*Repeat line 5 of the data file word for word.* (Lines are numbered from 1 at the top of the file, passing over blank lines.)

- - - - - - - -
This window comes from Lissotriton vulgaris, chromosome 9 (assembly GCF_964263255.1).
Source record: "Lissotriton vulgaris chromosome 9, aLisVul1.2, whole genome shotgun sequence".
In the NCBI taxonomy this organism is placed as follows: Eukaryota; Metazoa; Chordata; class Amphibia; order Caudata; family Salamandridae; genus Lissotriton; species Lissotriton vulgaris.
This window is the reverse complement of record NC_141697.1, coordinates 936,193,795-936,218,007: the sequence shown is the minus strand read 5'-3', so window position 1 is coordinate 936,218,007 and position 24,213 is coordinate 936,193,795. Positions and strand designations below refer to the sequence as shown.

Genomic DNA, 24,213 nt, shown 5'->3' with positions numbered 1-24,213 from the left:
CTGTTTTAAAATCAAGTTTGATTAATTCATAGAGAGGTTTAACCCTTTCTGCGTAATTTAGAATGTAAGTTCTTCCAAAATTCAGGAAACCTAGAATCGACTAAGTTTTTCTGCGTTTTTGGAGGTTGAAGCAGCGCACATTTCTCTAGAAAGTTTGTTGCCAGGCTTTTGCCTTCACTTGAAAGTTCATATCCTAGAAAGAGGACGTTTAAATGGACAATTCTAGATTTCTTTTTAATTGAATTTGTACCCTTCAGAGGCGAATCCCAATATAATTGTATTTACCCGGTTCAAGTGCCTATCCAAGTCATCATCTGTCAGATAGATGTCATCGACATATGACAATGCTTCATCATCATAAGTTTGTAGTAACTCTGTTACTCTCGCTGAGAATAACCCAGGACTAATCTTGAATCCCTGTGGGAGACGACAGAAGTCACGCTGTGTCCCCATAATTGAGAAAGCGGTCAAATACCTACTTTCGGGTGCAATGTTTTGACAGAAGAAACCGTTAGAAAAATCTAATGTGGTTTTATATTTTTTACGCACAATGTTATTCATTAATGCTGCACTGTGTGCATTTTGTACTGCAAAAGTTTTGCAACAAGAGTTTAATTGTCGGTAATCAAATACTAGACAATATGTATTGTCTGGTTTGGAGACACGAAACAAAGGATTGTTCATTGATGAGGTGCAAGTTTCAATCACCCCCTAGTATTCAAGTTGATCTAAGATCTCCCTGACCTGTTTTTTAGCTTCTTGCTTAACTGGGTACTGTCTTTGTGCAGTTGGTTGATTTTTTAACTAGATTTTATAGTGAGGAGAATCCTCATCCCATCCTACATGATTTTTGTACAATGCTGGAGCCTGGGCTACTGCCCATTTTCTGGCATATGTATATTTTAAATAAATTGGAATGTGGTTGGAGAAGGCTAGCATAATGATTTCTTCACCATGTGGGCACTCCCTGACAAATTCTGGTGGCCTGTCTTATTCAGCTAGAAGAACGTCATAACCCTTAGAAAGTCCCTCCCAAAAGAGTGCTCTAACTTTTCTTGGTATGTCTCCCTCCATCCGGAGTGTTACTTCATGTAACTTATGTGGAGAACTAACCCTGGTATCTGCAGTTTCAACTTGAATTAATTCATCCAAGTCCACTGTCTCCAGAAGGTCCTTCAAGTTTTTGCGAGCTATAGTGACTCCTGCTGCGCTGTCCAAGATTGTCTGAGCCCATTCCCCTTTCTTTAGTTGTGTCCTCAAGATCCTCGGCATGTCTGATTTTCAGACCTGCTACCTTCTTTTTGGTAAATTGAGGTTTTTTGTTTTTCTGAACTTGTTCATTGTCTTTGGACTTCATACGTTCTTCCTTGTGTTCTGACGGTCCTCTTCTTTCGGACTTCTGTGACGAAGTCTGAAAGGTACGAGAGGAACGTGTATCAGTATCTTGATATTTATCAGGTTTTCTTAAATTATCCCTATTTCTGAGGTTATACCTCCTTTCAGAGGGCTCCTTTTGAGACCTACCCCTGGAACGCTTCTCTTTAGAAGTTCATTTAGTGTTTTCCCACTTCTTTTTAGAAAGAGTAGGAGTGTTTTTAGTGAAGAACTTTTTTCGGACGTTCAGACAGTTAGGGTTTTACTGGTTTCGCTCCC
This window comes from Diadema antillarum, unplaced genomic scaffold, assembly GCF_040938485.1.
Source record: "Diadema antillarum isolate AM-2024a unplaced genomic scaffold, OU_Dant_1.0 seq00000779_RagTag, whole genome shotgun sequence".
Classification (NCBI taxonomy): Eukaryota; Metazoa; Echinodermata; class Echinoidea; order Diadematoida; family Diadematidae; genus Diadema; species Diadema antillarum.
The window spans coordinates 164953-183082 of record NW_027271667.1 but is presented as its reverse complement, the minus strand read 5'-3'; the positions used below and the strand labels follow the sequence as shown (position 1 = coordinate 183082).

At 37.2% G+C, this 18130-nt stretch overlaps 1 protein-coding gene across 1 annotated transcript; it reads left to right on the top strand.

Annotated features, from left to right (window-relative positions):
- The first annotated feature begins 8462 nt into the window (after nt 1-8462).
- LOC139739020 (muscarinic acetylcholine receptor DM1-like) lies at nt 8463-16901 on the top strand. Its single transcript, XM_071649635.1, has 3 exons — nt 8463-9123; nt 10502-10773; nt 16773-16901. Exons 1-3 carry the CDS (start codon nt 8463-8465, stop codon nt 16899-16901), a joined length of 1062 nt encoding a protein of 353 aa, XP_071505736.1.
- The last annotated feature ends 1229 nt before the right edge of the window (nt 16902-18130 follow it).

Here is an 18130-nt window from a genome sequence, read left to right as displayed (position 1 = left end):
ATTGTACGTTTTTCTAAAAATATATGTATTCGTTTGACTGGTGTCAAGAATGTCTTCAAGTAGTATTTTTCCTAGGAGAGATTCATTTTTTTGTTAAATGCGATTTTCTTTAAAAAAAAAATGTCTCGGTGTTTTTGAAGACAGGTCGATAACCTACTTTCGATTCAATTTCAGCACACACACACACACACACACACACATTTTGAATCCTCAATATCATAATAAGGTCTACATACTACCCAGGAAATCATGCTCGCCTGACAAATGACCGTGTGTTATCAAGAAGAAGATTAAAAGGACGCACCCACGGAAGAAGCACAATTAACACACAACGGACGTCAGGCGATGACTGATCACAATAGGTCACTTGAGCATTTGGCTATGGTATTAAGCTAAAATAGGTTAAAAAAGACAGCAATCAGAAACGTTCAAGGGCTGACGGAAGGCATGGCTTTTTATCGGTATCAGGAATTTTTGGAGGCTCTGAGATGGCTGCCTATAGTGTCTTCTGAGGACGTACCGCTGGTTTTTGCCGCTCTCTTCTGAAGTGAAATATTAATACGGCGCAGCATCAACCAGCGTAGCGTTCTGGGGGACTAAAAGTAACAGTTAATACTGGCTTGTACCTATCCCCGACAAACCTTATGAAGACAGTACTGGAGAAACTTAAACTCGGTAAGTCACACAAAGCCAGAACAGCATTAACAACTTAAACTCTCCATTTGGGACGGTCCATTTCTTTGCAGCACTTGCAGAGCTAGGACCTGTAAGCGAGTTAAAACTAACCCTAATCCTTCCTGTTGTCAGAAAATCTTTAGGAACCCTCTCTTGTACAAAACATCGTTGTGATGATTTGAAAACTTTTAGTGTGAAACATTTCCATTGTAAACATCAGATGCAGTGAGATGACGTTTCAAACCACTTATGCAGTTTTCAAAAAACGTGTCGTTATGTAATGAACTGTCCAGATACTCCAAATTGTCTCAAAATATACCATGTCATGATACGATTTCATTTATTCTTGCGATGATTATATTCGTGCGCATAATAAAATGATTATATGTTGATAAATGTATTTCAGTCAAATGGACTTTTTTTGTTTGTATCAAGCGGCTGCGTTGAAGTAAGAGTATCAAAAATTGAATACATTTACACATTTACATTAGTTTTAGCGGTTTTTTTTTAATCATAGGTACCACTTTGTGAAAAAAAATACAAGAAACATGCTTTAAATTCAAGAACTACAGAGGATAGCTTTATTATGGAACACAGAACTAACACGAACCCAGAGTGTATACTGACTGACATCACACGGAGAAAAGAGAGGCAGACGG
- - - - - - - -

Genomic DNA, 24,213 nt, shown 5'->3' with positions numbered 1-24,213 from the left: